Robert Kubica admits that a return to F1 is 'nearly impossible' as a result of the injuries he sustained in his rally accident back in 2011.
While the Pole has been unable to make a return to single-seater competition, he has been able to forge a new career in rallying and took the WRC2 title this season in a specially-adapted Citroen DS3.
The 28-year-old is set to step up to a full-blown WRC car for the season finale in Wales this weekend but admitted it was unlikely that he would ever be able to race an F1 car in anger again in future.
"I would be able to drive an F1 car on one or two circuits for testing," he told the BBC
Sport, "but it doesn't make sense to test for a day if I cannot race.
"It's clear to see I have limitations. I think there is only one person who can judge what I can do behind the steering wheel - and that's myself. It's a dream, a target, but for now, it's very difficult - I would say nearly impossible.
"I will never take the opportunity if I don't feel 100 per cent ready. If one day things improve, for sure we will see. For now, I am concentrating on rallying."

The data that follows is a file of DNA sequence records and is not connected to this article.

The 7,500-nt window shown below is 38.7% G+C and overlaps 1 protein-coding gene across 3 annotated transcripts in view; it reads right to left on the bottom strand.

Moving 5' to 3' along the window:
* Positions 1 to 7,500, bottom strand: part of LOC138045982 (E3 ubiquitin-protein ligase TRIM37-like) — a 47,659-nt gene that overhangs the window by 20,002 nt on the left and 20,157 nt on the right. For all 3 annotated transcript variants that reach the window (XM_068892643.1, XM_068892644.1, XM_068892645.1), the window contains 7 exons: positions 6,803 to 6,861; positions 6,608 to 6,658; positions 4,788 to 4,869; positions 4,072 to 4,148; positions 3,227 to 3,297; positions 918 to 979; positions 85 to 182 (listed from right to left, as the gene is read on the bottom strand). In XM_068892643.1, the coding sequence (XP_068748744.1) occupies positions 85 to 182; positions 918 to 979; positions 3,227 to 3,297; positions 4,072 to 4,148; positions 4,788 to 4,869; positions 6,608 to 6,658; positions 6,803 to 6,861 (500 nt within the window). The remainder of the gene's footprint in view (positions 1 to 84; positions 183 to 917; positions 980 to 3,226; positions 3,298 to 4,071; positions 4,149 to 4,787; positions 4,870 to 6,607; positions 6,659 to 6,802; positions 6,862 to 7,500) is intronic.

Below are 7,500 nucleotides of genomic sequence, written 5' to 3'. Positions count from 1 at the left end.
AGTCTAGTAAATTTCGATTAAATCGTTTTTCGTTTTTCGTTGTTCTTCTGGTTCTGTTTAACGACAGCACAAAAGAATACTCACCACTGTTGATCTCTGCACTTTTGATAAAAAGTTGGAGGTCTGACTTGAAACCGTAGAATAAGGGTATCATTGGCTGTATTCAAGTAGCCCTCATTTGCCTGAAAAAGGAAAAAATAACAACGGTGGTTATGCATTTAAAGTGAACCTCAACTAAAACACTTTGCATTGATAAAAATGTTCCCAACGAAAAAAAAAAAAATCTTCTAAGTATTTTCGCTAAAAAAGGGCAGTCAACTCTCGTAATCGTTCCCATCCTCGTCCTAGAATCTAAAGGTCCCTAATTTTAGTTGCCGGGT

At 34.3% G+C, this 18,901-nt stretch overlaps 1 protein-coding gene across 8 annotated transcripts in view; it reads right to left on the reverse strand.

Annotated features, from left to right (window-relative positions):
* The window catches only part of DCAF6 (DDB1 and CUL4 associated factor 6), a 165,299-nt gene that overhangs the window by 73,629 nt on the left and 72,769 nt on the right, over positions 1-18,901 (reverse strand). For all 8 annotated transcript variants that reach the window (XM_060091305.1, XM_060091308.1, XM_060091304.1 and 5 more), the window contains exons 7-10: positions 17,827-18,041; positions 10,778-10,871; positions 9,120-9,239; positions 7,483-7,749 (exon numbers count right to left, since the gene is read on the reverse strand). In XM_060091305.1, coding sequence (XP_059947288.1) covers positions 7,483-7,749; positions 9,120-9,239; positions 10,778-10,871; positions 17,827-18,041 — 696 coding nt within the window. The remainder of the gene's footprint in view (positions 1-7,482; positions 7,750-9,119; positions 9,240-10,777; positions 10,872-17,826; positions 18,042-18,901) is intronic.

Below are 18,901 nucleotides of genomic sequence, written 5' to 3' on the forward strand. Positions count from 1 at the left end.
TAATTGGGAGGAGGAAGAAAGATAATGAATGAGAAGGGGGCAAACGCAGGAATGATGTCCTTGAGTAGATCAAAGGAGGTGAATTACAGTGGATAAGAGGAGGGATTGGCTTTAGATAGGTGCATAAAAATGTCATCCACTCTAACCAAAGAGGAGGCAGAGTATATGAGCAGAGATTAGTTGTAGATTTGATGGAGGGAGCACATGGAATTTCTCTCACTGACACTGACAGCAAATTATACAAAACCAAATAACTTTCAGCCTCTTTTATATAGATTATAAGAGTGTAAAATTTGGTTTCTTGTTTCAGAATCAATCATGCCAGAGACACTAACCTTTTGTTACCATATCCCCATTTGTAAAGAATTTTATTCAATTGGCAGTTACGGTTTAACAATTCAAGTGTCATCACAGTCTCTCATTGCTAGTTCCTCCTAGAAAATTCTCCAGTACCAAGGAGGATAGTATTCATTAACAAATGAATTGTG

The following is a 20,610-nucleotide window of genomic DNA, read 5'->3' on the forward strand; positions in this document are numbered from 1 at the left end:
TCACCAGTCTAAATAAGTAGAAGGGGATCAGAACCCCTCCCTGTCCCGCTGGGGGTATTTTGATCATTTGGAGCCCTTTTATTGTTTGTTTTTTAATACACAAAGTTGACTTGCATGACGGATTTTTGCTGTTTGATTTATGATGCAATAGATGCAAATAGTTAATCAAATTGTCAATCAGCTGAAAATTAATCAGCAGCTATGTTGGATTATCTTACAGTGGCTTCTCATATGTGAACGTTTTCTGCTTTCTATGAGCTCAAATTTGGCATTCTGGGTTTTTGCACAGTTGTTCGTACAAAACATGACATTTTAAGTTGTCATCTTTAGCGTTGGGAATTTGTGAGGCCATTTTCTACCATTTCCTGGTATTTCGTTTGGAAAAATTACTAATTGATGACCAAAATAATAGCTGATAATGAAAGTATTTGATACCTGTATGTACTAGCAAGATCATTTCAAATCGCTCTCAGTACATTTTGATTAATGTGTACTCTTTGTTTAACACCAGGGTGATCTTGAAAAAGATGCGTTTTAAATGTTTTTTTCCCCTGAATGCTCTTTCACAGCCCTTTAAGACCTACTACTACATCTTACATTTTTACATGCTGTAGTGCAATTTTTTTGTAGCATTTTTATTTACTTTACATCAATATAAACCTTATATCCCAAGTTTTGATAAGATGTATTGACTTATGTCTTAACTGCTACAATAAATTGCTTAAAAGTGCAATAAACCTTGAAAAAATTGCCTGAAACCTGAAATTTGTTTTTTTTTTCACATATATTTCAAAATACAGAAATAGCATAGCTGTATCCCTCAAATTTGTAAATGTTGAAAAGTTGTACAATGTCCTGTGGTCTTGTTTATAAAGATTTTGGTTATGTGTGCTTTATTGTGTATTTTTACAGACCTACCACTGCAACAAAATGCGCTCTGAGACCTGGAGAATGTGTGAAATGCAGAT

Kubica added that his rally outings, while helping with his recovery, had shown him how hard it would be to make a single-seater comeback.
"I focus on my recovery - and rallying is helping me a lot in this," he said. "I can see a lot of improvement behind the wheel in a rally car.
"Driving on gravel is very demanding. There are lots of movements on the steering wheel, which put a lot of stress on my arm and my hand.
"But I know this does not help my biggest limitation, which is driving a single-seater. I do not have the power to take control of it but I will try my best."
Kubica had been linked with a move to Ferrari
before his injury, while he has carried out simulator work for Mercedes earlier this year.